A language that takes a traditional concept of a nation-state as a legitimate and hierarchically organised authority over a people and a given territory with the monopoly over the use of force for granted, misses much of the current reality of modern European nation-states and of the European Union (EU) itself. At least, we need to distinguish between formal and material sovereignty, the latter being defined in degrees of the capacity for autonomous action. As to the former, sovereignty is already divided, as well as shared, to a large extent between EU authorities and the Member States. As to material sovereignty, neither the EU nor the modern welfare states enjoy the capacity for autonomous action of a 19th Century nation-state.
If we use state-centric concepts to describe the realities of modern welfare states, we encounter conceptual problems because such language implicitly maintains two distinctions which are increasingly problematic: first, the distinction between `state' and `society,' and, second, between the `domestic' and the `international' orders. As to the first distinction, it is increasingly difficult to describe the modern nation-state as one in which governing functions remain the exclusive property of state officials or governments. In comparative policy analysis, scholars increasingly talk about the `co-operative state,' the `negotiating state,' the `co-operative administration,' or `policy networks'.6 These and other terms imply the fact that governing functions are increasingly taken over by negotiating networks encompassing governments (national, sub-national, and local) as well as private actors (firms, interest groups, etc.) and representatives of civil society (such as non-governmental organisations [NGOs]). Modern welfare states look increasingly less like hierarchical structures of legitimate authority, and more like multi-level bargaining and negotiating networks in which public actors are not obsolete, but can only fulfil their functions by co-operating with private actors and/or groups. This is even true for the quintessential European nation-state, France. The authority of the French centralised state is balanced by dense formal and informal networks linking local, regional, and central-state authorities with private actors at the various levels of governance.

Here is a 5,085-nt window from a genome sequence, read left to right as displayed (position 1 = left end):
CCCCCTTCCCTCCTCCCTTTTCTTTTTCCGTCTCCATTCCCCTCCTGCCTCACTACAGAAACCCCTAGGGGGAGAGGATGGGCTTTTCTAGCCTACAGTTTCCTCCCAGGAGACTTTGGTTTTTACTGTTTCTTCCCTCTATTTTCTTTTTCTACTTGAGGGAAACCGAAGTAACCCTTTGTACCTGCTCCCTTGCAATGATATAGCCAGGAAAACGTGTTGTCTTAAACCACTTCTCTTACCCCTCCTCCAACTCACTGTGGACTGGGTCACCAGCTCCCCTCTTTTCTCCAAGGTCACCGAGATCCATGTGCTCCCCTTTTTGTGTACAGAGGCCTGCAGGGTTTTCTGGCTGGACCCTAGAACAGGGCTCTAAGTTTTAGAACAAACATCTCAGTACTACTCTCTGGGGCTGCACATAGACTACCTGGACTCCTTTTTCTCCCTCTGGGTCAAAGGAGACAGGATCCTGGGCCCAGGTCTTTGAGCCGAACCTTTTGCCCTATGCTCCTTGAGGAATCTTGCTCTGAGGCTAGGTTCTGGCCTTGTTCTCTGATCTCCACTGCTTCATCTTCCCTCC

As to the second distinction between the `domestic' and the `international' realms, international relations scholars tend to emphasise that the traditional division between domestic and foreign affairs is obsolete in an age of globalisation and Europeanisation. While Joschka Fischer remains the German foreign minister, his colleagues in the finance and economics ministries are as much involved in external relations as he himself is. The distinction between the `domestic' realm characterised by hierarchy and legitimate order, on the one hand, and the `international' realm of anarchy in the absence of a world government, on the other, is less and less useful as an instrument to describe, let alone explain, the current international-domestic order. Moreover, authority in such `intermestic' systems is increasingly organised along functional lines. The World Trade Organisation, for example, represents such a functional organisation regulating the international economic order.
As a result, international relations and comparative politics scholars tend to use the term `governance' to describe the current reality of political life both inside and beyond the nation-states. It accounts for the finding that national states (governments) have lost their exclusive authority in the policy-making process, sharing it with international and supranational institutions on the one hand, and with private actors, such as multinational firms and representatives of civil society, on the other. The regulation authority of international institutions and accompanying networks may vary across issue-areas. Yet, material sovereignty no longer resides in the nation-state, but is divided and shared between multiple levels of governance.